CAPE CANAVERAL -- The United States successfully rocketed the world's first international communications satellite, Telstar, into orbit today in an effort to open a new era of global radio and "live" television.
The 170-pound moonlet began a wide-swinging journey around earth within 10 minutes after its launching at 4:35 a.m., EDT aboard a three-stage Delta rocket.
Circling earth every two hours and 20 minutes as a "switchboard in the sky," Telstar was expected to bring a future in which radio and "Live" television programs will be relayed around the world by space stations.
The $1 million satellite, owned by the American Telephone and Telegraph Company (AT&T) and proposed by a scientist who writes science fiction stories, was launched by the National Aeronautics and Space Administration (NASA) at a fee of $2.7 million. It is considered one of the most significant advances in communications since the invention of the telephone 86 years ago.
At 7:35 a.m., EDT, the federal space agency confirmed that "the Telstar communications satellite is in orbit."
Information was not available then as to the exact orbit although Indications were it probably was close to that planned, a path ranging in altitude from 600 to 3,500 miles.
Efforts were to be made today to transmit photographs and news dispatches from Andover, Me., and Holmdel, N J.. by way of the satellite.
Within a week or so, trans-ocean "live" television will be attempted.
The dream of a Bell Telephone Co. scientist who writes science fiction, the 170-pound electronic marvel is considered one of the most Important advances in communications since the invention of the telephone 86 years ago.
Telstar is the forerunner of satellites which may bring the thrill of an Olympics event in Tokyo, the beauty of a Bolshoi ballet in Moscow or the pageantry of a king's coronation in Europe direct and "live" to American television screens, and open unlimited circuits for ocean-spanning business and personal telephone calls -- wlthin three or four years.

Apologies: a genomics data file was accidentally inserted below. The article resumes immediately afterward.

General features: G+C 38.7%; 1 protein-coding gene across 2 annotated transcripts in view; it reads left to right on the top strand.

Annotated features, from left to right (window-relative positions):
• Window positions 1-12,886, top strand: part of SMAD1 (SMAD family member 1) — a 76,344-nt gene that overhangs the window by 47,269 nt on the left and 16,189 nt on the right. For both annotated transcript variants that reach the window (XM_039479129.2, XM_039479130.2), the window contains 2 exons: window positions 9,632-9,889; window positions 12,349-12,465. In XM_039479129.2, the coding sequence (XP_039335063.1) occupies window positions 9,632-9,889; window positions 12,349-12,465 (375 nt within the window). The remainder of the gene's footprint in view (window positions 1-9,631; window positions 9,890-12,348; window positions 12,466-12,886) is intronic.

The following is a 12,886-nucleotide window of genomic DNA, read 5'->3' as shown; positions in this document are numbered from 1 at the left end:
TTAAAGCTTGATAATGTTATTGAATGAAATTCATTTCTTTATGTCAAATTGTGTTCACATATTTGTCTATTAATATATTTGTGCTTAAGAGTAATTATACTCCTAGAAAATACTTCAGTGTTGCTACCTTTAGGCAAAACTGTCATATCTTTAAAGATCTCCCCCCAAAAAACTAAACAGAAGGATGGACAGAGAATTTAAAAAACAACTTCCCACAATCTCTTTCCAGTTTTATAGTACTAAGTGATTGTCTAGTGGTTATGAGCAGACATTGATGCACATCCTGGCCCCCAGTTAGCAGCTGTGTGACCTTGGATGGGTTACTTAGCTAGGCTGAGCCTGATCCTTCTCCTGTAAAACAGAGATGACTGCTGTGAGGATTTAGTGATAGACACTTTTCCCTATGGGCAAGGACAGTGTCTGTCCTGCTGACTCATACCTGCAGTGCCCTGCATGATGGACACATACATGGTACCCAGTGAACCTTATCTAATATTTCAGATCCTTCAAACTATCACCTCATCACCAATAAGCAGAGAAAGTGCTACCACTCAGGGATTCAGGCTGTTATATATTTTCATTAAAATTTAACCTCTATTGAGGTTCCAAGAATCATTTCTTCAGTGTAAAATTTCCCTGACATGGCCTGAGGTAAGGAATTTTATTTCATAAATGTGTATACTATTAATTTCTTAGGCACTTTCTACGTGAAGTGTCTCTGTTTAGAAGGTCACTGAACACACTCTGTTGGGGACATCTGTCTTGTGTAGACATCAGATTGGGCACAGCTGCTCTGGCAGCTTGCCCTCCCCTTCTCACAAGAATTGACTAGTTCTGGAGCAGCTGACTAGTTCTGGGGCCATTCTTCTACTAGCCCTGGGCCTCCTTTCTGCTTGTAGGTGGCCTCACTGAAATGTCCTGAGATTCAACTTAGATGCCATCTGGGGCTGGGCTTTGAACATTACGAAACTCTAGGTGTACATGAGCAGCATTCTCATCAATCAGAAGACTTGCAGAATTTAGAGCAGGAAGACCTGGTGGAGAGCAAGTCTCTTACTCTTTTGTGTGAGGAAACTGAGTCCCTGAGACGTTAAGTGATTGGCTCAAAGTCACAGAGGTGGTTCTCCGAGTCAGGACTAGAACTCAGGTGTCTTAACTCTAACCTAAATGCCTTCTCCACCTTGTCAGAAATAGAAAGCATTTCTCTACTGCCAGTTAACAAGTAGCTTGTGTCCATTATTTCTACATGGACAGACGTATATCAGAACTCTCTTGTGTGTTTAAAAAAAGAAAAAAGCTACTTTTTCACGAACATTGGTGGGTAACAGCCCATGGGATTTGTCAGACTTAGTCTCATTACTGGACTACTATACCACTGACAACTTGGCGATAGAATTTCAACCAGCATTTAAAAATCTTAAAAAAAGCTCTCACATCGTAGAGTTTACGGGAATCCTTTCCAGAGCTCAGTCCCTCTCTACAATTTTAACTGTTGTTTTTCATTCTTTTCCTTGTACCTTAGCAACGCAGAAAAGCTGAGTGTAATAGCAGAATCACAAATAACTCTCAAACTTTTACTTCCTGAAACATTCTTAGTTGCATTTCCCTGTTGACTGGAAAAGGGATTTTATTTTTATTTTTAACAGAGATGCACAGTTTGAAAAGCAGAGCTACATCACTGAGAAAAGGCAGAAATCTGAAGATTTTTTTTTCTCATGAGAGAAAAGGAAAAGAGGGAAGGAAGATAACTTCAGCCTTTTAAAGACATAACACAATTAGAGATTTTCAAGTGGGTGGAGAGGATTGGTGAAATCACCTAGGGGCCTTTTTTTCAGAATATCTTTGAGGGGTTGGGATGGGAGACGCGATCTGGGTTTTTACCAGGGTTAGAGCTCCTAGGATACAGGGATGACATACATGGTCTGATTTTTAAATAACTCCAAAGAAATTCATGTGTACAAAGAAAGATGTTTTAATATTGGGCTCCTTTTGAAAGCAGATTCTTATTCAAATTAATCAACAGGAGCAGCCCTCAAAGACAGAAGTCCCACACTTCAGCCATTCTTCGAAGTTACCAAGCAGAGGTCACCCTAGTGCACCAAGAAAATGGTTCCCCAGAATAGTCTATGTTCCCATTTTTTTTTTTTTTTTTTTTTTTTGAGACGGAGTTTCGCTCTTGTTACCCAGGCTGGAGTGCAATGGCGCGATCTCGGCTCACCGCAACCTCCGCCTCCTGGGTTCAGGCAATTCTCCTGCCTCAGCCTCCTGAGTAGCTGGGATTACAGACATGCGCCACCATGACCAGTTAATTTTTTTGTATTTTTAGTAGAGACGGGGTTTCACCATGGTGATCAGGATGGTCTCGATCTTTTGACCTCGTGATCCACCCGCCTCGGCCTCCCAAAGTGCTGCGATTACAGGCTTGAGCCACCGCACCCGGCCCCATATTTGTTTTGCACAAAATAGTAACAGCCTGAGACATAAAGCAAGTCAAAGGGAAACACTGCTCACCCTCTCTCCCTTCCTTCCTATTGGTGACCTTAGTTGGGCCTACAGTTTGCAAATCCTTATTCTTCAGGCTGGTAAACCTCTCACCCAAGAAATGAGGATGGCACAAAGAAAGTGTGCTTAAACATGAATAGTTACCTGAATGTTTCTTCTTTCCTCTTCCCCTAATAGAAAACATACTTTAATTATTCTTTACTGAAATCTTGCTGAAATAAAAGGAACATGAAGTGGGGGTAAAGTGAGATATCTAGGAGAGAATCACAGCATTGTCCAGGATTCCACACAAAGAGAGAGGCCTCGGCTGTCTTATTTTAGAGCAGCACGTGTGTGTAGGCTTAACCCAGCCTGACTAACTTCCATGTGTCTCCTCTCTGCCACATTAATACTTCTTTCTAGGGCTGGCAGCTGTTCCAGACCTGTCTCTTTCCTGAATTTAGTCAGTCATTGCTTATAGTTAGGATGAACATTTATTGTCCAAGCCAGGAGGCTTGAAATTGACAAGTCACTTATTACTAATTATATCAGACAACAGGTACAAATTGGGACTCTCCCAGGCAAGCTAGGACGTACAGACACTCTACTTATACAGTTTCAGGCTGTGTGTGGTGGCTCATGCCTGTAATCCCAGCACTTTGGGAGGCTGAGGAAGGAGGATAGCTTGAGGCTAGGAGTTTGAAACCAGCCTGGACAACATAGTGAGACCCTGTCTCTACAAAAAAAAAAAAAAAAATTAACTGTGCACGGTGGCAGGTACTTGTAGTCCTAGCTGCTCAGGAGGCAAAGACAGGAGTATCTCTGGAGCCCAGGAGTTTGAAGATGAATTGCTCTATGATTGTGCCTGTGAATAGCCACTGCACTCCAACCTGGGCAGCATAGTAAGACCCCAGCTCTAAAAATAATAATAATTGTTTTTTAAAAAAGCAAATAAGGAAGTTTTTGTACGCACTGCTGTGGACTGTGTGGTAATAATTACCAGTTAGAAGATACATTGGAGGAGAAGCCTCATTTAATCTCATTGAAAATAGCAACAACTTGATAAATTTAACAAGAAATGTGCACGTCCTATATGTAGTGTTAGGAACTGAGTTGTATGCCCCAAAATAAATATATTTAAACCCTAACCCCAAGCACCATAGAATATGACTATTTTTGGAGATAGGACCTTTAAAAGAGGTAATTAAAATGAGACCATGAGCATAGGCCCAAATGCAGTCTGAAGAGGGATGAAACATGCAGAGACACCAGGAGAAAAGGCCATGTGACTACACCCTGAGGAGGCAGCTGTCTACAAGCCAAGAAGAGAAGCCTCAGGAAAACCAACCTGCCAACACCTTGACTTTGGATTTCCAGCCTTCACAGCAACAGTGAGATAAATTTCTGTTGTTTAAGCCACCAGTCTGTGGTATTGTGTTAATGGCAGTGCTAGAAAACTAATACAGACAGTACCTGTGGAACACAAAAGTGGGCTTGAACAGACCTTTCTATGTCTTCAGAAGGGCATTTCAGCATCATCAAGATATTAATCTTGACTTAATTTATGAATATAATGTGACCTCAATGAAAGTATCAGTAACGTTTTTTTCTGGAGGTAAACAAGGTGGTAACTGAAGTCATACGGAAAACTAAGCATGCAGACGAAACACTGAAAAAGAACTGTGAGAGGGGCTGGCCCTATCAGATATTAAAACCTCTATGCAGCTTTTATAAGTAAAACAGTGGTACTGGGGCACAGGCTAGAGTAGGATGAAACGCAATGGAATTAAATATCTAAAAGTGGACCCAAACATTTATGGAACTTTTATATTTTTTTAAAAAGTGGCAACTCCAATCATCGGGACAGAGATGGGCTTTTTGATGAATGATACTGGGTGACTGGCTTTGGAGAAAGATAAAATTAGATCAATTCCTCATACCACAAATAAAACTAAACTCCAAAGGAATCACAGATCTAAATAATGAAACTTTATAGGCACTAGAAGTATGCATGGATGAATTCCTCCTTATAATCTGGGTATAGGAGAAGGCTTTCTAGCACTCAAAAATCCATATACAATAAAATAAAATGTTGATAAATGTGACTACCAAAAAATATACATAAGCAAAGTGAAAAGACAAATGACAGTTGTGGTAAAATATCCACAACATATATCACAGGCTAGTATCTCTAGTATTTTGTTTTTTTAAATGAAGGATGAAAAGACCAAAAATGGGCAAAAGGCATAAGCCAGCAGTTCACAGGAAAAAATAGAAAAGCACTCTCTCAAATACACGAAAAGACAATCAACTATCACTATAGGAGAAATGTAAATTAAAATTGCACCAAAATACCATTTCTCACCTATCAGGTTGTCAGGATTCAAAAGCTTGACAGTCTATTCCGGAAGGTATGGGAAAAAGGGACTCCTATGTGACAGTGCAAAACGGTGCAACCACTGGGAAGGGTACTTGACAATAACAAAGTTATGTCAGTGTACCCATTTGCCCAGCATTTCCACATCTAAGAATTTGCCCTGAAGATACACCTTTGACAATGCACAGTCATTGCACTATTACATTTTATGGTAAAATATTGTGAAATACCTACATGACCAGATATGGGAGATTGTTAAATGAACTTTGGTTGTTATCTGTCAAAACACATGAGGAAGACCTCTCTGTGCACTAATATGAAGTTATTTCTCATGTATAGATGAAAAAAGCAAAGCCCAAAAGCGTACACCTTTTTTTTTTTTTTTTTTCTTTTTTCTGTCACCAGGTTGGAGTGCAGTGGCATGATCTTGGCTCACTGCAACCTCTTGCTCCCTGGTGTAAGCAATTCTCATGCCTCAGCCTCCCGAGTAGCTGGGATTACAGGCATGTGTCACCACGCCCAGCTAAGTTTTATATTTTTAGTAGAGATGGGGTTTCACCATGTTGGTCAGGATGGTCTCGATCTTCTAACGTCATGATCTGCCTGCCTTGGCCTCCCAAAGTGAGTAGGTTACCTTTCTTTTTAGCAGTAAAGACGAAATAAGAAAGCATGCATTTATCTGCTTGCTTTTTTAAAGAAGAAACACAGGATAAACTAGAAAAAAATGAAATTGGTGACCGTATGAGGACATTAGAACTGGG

AT&T Pays Bill
American Telephone and Telegraph Co. (AT&T) paid for Telstar's construction, then forked out $2.7 million to the National Aeronautics and Space Administration (NASA) to launch it.
The space rocket tore into the inky, blackness of space and sent its delicate payload thundering toward an orbital speed of about 16,000 miles per hour.
Scientists said Telstar should circle earth once every two hours and 20 minutes as a sort of "switchboard in the sky" to give a spectacular test to theories proposed by Dr. John R. Pierce, a Bell Telephone laboratories scientist who writes science fiction stories in his spare time.
Posed For Tests
Television signals and high-frequency radio signals normally are limited to line-of-sight, like the beam of a flashlight. Pierce suggested that satellites could "catch" these signals, amplify them and relay them back to earth.
Telstar was the result. It was designed to serve the purpose of an "engineering impossiblity" -- a microwave relay tower 475 feet high and erected squarely in the middle of the Atlantic Ocean.
Today, high-powered ground stations at Andover, Holmdel and Goonhilly Downs, England, were poised for a series of dramatic tests that could open the way to one of the earliest practical payoffs for the billions of dollars America is Investing In space research.
From Telstar, scientists said, could spring a series of 30 to 50 "operational" satellites, circling the globe at an altitude of about 6,000 miles and providing the first worldwide system of radio and television communications as early as 1864 or 1965.